When you are in a hole stop digging – or at least dig where the foundations need to be repaired
It appears, from a report being considered by the Councils Executive on 8th May, that the cost overrun on the Guildhall development project could have been as much as £6 million. That was what caused officials to pull the plug on a contract with Interserve to redevelop the Guildhall complex.
Taxpayers had already been asked to underwrite an estimated cost of over £12 million for the Council’s plan to establish a “business centre” in the building.
There was no way even the most optimistic estimates of income would have covered the extra £300,000 pa interest costs on the borrowing.
Incredibly Councillors are now being asked to tender the work again with minor changes. Amongst these are a plan to move all building materials through St Helens Square during the 18 months construction period (rather than via the river frontage).
Roof terraces and extensions would be abandoned
Despite these changes, the estimated total cost of the project is now estimated to be an additional “£4-5 million”
“Business case” March 2017
That will be a direct charge on taxpayers as there is no scope for additional income from rents in what will be a smaller than originally planned building.
Significantly, officials provide no update on the business case for the “business centre” which is now clearly nonviable.
It was highly marginal under the old plans (see right) and was therefore labelled as “highly risky” with no private sector partner prepared to become involved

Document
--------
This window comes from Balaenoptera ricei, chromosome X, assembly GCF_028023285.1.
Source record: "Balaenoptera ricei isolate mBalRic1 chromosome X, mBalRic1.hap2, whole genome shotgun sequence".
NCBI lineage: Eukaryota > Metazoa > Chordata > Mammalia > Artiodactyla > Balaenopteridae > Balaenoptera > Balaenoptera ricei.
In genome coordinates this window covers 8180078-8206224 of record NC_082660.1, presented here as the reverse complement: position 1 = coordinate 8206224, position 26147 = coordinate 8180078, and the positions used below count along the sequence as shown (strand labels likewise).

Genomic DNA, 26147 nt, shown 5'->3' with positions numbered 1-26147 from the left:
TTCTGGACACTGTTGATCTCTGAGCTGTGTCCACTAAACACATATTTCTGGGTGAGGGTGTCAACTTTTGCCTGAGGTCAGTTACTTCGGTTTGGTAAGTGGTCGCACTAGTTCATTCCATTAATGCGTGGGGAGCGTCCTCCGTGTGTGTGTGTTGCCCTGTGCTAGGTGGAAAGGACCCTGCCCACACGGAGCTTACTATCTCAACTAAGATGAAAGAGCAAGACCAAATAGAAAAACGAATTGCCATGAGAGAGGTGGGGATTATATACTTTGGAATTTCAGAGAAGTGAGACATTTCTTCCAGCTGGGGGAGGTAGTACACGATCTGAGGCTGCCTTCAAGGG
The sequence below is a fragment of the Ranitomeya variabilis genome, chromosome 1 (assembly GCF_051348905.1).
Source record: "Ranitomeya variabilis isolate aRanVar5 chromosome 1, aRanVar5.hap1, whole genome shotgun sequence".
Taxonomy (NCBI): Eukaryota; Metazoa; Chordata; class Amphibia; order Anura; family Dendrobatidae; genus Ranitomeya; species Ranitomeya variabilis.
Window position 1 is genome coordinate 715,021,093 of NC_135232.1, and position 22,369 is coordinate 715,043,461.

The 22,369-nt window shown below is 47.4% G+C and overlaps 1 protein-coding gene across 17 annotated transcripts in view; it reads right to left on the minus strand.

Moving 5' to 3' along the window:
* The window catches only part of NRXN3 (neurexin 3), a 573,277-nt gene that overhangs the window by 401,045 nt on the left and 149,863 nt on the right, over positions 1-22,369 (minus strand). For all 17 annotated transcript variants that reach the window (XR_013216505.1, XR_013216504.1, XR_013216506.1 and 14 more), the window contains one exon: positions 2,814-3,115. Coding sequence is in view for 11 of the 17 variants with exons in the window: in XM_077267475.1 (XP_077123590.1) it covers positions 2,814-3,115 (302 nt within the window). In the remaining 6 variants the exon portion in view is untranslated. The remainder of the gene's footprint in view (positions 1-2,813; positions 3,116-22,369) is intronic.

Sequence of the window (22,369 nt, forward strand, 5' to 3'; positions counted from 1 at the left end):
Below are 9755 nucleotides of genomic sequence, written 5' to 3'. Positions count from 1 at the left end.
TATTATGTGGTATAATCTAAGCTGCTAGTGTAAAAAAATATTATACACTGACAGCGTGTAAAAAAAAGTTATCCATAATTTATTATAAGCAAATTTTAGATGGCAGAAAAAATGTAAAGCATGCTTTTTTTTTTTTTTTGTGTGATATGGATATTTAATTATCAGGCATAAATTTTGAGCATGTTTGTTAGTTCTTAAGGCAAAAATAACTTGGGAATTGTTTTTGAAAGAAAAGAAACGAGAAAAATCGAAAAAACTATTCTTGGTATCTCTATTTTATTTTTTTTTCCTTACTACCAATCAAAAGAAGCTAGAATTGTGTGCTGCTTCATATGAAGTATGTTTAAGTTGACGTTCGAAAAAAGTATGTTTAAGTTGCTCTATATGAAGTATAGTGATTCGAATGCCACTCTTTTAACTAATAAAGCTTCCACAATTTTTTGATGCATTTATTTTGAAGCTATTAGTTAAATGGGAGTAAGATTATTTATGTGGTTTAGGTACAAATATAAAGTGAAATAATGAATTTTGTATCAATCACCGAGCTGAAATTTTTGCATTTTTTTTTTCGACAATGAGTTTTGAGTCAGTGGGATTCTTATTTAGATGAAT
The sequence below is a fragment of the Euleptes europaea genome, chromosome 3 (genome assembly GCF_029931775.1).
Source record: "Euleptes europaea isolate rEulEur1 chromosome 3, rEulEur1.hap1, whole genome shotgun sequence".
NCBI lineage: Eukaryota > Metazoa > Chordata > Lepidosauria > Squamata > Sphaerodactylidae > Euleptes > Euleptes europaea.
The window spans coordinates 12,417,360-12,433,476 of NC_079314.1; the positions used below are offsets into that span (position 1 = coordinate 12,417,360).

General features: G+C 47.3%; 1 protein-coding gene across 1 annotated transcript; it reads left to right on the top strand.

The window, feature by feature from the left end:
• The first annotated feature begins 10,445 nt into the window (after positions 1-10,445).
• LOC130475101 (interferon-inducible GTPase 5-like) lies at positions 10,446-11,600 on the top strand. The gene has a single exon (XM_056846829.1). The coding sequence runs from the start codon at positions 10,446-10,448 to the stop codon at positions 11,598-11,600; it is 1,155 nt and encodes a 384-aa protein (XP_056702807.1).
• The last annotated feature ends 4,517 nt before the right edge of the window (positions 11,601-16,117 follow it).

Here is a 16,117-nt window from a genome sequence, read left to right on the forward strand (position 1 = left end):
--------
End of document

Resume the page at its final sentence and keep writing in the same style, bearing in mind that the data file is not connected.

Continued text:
The Councillors are not even being offered the obvious option which would be to put the site on the open market and allow experienced entrepreneurs to suggest viable uses..
The Council has admitted that it has already spent £1.5 million on the project.
If the Council does seek new tenders for the business centre project, they face a major delay – probably until after the next local elections (due in May 2019).
If Labour were to be successful in that poll, they would be left picking up the pieces of a project which started to go wrong during their last tenure in office. They had from 2011 to decide what to do with the Guildhall complex but dithered for four years before passing the buck on to the incoming administration in 2015.
The listed buildings continue to deteriorate.The report say,s “work has identified additional repair and maintenance work particularly relating to the structural weaknesses in the tower and the estimates have risen from £2.5m in the 2017 report to between £3-5 million”
With the annual maintenance bill continuing to grow, taxpayers will wonder just how they can now extract themselves from what has developed into a major financial black hole
If the market had been properly tested four years ago this crisis might have been averted.